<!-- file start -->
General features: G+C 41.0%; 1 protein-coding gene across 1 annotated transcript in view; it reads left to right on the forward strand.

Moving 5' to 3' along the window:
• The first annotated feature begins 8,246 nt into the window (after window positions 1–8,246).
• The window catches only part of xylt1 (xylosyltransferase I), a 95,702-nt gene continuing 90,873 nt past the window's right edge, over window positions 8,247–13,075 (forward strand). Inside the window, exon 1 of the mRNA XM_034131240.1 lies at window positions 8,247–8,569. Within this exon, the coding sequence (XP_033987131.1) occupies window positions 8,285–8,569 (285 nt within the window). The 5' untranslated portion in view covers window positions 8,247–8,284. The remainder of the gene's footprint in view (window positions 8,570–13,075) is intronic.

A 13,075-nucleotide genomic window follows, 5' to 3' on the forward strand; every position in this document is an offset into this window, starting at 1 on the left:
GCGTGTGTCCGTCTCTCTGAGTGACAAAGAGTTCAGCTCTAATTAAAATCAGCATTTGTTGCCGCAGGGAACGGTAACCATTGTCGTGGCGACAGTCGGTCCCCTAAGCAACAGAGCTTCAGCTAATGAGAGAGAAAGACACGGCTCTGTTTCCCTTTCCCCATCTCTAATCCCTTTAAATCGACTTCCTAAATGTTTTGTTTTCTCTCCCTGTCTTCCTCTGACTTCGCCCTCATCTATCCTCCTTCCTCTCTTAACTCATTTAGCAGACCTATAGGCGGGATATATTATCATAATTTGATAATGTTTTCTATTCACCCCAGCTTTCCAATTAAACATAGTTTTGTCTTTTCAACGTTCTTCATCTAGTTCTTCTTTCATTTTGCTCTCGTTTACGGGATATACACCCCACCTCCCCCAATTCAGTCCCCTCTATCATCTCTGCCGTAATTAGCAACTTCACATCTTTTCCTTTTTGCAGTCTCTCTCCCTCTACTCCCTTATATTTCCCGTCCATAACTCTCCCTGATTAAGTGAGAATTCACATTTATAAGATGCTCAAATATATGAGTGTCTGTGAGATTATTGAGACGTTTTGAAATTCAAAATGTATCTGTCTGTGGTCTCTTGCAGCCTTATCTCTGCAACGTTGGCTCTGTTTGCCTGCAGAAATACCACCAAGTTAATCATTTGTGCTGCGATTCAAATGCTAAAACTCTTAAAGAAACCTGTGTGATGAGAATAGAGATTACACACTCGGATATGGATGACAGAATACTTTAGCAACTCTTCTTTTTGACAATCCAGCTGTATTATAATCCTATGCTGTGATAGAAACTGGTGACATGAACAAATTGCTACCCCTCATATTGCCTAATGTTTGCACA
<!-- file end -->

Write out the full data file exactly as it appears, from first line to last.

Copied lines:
General features: G+C 41.0%; 1 protein-coding gene across 1 annotated transcript in view; it reads left to right on the forward strand.

Moving 5' to 3' along the window:
• The first annotated feature begins 8,246 nt into the window (after window positions 1–8,246).
• The window catches only part of xylt1 (xylosyltransferase I), a 95,702-nt gene continuing 90,873 nt past the window's right edge, over window positions 8,247–13,075 (forward strand). Inside the window, exon 1 of the mRNA XM_034131240.1 lies at window positions 8,247–8,569. Within this exon, the coding sequence (XP_033987131.1) occupies window positions 8,285–8,569 (285 nt within the window). The 5' untranslated portion in view covers window positions 8,247–8,284. The remainder of the gene's footprint in view (window positions 8,570–13,075) is intronic.

A 13,075-nucleotide genomic window follows, 5' to 3' on the forward strand; every position in this document is an offset into this window, starting at 1 on the left:
GCGTGTGTCCGTCTCTCTGAGTGACAAAGAGTTCAGCTCTAATTAAAATCAGCATTTGTTGCCGCAGGGAACGGTAACCATTGTCGTGGCGACAGTCGGTCCCCTAAGCAACAGAGCTTCAGCTAATGAGAGAGAAAGACACGGCTCTGTTTCCCTTTCCCCATCTCTAATCCCTTTAAATCGACTTCCTAAATGTTTTGTTTTCTCTCCCTGTCTTCCTCTGACTTCGCCCTCATCTATCCTCCTTCCTCTCTTAACTCATTTAGCAGACCTATAGGCGGGATATATTATCATAATTTGATAATGTTTTCTATTCACCCCAGCTTTCCAATTAAACATAGTTTTGTCTTTTCAACGTTCTTCATCTAGTTCTTCTTTCATTTTGCTCTCGTTTACGGGATATACACCCCACCTCCCCCAATTCAGTCCCCTCTATCATCTCTGCCGTAATTAGCAACTTCACATCTTTTCCTTTTTGCAGTCTCTCTCCCTCTACTCCCTTATATTTCCCGTCCATAACTCTCCCTGATTAAGTGAGAATTCACATTTATAAGATGCTCAAATATATGAGTGTCTGTGAGATTATTGAGACGTTTTGAAATTCAAAATGTATCTGTCTGTGGTCTCTTGCAGCCTTATCTCTGCAACGTTGGCTCTGTTTGCCTGCAGAAATACCACCAAGTTAATCATTTGTGCTGCGATTCAAATGCTAAAACTCTTAAAGAAACCTGTGTGATGAGAATAGAGATTACACACTCGGATATGGATGACAGAATACTTTAGCAACTCTTCTTTTTGACAATCCAGCTGTATTATAATCCTATGCTGTGATAGAAACTGGTGACATGAACAAATTGCTACCCCTCATATTGCCTAATGTTTGCACA